July 25, 2016    4 minute read

Turkey: The Undemocratic Democracy

A Bit Of Both Worlds    July 25, 2016    4 minute read

Turkey: The Undemocratic Democracy

Martin Luther King Jr. once said that “the ultimate tragedy is not the oppression and cruelty by the bad people, but the silence over that by the good people.” In many ways, the situation in Turkey since July 15th has been just the opposite. The people have not just spoken, they roared.

Taking to the streets to oppose military forces, hundreds died for the ideal that democratic freedom may persevere. It is not currently known whether military forces acting against President Erdogan’s government were irreligious or backing the somewhat tenuous Gulen Islamic social movement. Either way, the violent military forces have been condemned by both opposition political parties and civilians alike. Since 1960 four Turkish governments were toppled by military forces. The people have grown weary of the lurking military presence and anti-religion power grabs enacted by generations of Turkish soldiers.

Winston Churchill once famously said that “democracy is the worst form of government, except for all the others.” Hence while Erdogan’s party, the AKP, had been accused of bribery, corruption and undemocratic practices (as well as violent suppression of past protests such as the ones in 2013), Turkish citizens still preferred it to the more authoritarian alternatives.

Walking Backwards

The irony now is that the democratically elected President Erdogan is throwing away the democratic ideals that his people sacrificed themselves to protect. He announced that “this uprising is a gift from God to us because this will be a reason to cleanse our army.” In reality, it has been more of a convenient excuse to declare a three-month state of emergency (recently extended to six months), allowing him time to fully cleanse his country of political rivals. Historically, these military coup d’etats have actually performed a necessary ‘check and balance’ on the government of the day. The pity of this 2016 attempted coup is that its failure will actually be a step away from true democracy.

It is not news that Erdogan has sought ways to extend his power with autocratic tendencies throughout his presidency. He currently wants a new constitution that will allow him to extend his executive power, and therefore he forced the resignation of Prime Minister Ahmet Davutoğlu this year, for his scepticism towards his proposal. Since 15th July, 60,000 people have been rounded up by the AKP in what can only be described as a purge. This included 100 military generals, 6,000 soldiers and 3,000 judges. Even more nebulous is the roundup of many academics, civil servants and teachers, whose connection to the military coup cannot be clearly established. “It is essentially not a struggle about ideology because [Erdogan and Gulen’s] ideology is so similar. Both want to turn Turkey into a more conservative Islamised society,” said one unnamed Turkish analyst. This further reinforces the notion that Erdogan is trying to establish a dominant-party status for the AKP by removing potential threats to their grasp on power.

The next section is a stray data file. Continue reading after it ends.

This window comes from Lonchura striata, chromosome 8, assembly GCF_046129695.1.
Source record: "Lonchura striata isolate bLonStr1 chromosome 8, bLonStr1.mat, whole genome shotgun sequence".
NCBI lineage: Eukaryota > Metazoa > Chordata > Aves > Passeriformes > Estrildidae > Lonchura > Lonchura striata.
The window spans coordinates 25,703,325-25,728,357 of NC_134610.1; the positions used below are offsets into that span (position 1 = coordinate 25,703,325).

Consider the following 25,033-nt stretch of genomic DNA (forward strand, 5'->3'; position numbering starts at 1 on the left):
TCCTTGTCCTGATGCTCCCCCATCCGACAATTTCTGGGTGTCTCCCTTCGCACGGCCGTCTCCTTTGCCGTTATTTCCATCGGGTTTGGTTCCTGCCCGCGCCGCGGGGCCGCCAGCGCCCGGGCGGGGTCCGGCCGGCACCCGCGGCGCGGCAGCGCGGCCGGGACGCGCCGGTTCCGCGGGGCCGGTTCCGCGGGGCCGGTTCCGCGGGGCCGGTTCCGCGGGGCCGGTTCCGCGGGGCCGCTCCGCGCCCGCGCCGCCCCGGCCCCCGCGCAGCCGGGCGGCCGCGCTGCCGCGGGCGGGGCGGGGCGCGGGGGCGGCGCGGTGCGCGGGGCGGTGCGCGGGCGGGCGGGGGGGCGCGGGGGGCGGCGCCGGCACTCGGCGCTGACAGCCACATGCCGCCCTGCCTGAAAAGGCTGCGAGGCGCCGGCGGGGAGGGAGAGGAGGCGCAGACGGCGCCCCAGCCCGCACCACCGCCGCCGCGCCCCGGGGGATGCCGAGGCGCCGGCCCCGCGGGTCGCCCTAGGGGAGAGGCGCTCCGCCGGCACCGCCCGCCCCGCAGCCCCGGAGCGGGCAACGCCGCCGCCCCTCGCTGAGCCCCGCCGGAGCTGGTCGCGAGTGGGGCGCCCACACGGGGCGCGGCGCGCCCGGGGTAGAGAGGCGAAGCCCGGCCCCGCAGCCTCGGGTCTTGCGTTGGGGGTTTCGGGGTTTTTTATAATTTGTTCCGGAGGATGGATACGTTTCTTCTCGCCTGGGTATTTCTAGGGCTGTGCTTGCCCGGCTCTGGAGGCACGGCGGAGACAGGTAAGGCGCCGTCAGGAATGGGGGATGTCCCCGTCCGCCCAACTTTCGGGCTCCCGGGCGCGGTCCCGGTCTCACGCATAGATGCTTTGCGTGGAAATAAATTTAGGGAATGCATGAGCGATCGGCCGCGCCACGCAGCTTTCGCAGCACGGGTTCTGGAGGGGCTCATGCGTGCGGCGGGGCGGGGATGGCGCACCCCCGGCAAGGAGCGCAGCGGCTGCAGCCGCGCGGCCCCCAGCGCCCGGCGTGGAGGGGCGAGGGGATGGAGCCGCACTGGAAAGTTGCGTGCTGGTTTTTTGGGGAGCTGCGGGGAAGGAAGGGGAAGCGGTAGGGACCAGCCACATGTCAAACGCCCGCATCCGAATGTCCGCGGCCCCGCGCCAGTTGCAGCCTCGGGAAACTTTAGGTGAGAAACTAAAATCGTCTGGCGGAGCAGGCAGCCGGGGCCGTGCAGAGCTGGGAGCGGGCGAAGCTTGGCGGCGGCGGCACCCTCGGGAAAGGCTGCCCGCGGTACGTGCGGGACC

The Bright Side

Is there potentially a silver lining? Erdogan’s attack on the military’s strength might ensure greater accountability within the government. Since the termination of the military control over Nigeria’s government and policy in the 1980s/90s, the country has seen a drastic increase in the number and scope of social movements. This movement towards a ‘social movement society’ can be seen as a positive, whereby a protest becomes a perpetual feature of modern life, allowing a more civil and democratic society to function. This is, however, conditional on Turkish security not being severely threatened at a time when it faces potential Kurdish and jihadist attacks. The question is whether they can still defend themselves after the removal of so many key personnel. “We would not have such losses to the officer corps if we had fought a conventional war for eight years,” says Haldun Solmazturk, a former brigadier-general.

60,000 people have been arrested
in Turkey so far

The coup d’etat could have been a catalyst for the reunification of a divided nation, as has been the result in previous coup d’etats in Turkey. Indeed, Turkey was founded off the back of Ataturk’s successful coup d’etat. There could have been greater press freedom, greater control of military forces, and greater efforts to rekindle peace talks with the Kurds. Instead, it has taken a massive backwards step with respect to Western Democracy.

Turkey is the latest scene in what has been a series of similar events. First Russia invaded Ukraine in 2014, and then Britain left the European Union in 2016, and now the coup d’etat has caused chaos in a geographically strategic country linking the West and East. With November just around the corner, we should all fear that voters may well decide to Make America Great Again.

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